In old age it is indeed a consolation to think that the work of life is over and done with. The happiest lot is not to have experienced the keenest delights or the greatest pleasures, but to have brought life to a close without any very great pain, bodily or mental. To measure the happiness of a life by its delights or pleasures, is to apply a false standard. For pleasures are and remain something negative; that they produce happiness is a delusion, cherished by envy to its own punishment. Pain is felt to be something positive, and hence its absence is the true standard of happiness. And if, over and above freedom from pain, there is also an absence of boredom, the essential conditions of earthly happiness are attained; for all else is chimerical.

It follows from this that a man should never try to purchase pleasure at the cost of pain, or even at the risk of incurring it; to do so is to pay what is positive and real, for what is negative and illusory; while there is a net profit in sacrificing pleasure for the sake of avoiding pain. In either case it is a matter of indifference whether the pain follows the pleasure or precedes it. While it is a complete inversion of the natural order to try and turn this scene of misery into a garden of pleasure, to aim at joy and pleasure rather than at the greatest possible freedom from pain—and yet how many do it!—there is some wisdom in taking a gloomy view, in looking upon the world as a kind of Hell, and in confining one's efforts to securing a little room that shall not be exposed to the fire. The fool rushes after the pleasures of life and finds himself their dupe; the wise man avoids its evils; and even if, notwithstanding his precautions, he falls into misfortunes, that is the fault of fate, not of his own folly. As far as he is successful in his endeavors, he cannot be said to have lived a life of illusion; for the evils which he shuns are very real. Even if he goes too far out of his way to avoid evils, and makes an unnecessary sacrifice of pleasure, he is, in reality, not the worse off for that; for all pleasures are chimerical, and to mourn for having lost any of them is a frivolous, and even ridiculous proceeding.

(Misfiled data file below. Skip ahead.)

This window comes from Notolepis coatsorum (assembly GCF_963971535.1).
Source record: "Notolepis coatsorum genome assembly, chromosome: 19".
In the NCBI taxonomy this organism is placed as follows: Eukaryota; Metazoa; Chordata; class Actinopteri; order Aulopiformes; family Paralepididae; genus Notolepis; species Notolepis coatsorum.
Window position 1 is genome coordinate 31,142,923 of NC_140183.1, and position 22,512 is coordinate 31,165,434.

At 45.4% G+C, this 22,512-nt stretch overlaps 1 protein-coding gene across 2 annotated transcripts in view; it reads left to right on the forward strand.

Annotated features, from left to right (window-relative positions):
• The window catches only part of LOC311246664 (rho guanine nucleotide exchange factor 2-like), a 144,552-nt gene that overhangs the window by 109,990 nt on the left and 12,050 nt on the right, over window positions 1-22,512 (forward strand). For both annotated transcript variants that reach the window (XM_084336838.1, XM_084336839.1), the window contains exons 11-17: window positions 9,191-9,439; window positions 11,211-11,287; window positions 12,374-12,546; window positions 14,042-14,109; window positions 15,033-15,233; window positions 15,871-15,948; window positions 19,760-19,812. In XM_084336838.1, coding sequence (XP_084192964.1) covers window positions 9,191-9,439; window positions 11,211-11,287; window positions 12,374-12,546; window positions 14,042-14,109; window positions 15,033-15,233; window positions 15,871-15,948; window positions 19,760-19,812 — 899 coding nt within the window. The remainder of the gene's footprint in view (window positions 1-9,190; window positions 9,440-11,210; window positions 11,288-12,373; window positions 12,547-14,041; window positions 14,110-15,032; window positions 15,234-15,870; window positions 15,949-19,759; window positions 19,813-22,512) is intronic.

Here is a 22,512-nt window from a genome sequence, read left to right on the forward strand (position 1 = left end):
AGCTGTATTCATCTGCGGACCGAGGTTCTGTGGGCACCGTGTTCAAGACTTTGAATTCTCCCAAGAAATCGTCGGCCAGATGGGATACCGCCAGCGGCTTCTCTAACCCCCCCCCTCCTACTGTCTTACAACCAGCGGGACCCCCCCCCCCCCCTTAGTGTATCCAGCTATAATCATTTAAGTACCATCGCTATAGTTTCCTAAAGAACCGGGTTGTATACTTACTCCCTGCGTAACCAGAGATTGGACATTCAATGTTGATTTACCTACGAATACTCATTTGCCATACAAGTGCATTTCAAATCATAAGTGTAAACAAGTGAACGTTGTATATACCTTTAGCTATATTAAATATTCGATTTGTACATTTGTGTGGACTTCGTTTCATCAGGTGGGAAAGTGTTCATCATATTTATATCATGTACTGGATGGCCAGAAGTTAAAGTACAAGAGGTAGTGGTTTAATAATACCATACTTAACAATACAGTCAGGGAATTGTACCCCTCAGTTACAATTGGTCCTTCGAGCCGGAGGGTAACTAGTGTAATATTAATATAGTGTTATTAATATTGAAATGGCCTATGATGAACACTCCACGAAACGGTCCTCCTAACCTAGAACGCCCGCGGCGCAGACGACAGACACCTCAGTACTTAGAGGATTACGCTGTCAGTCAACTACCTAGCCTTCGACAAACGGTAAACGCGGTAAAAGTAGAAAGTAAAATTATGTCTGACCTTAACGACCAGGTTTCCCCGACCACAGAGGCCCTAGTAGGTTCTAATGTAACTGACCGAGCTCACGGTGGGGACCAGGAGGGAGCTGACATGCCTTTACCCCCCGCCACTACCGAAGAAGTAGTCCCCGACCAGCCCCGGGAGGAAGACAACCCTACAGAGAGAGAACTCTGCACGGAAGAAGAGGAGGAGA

The failure to recognize this truth—a failure promoted by optimistic ideas—is the source of much unhappiness. In moments free from pain, our restless wishes present, as it were in a mirror, the image of a happiness that has no counterpart in reality, seducing us to follow it; in doing so we bring pain upon ourselves, and that is something undeniably real. Afterwards, we come to look with regret upon that lost state of painlessness; it is a paradise which we have gambled away; it is no longer with us, and we long in vain to undo what has been done.

The golden mean is best—to live free from the squalor of a mean abode, and yet not be a mark for envy. It is the tall pine which is cruelly shaken by the wind, the highest summits that are struck in the storm, and the lofty towers that fall so heavily.

Men of any worth or value soon come to see that they are in the hands of Fate, and gratefully submit to be moulded by its teachings. They recognize that the fruit of life is experience, and not happiness; they become accustomed and content to exchange hope for insight; and, in the end, they can say, with Petrarch, that all they care for is to learn:—

Altro diletto che 'mparar, non provo.

It may even be that they to some extent still follow their old wishes and aims, trifling with them, as it were, for the sake of appearances; all the while really and seriously looking for nothing but instruction; a process which lends them an air of genius, a trait of something contemplative and sublime.

In their search for gold, the alchemists discovered other things—gunpowder, china, medicines, the laws of nature. There is a sense in which we are all alchemists.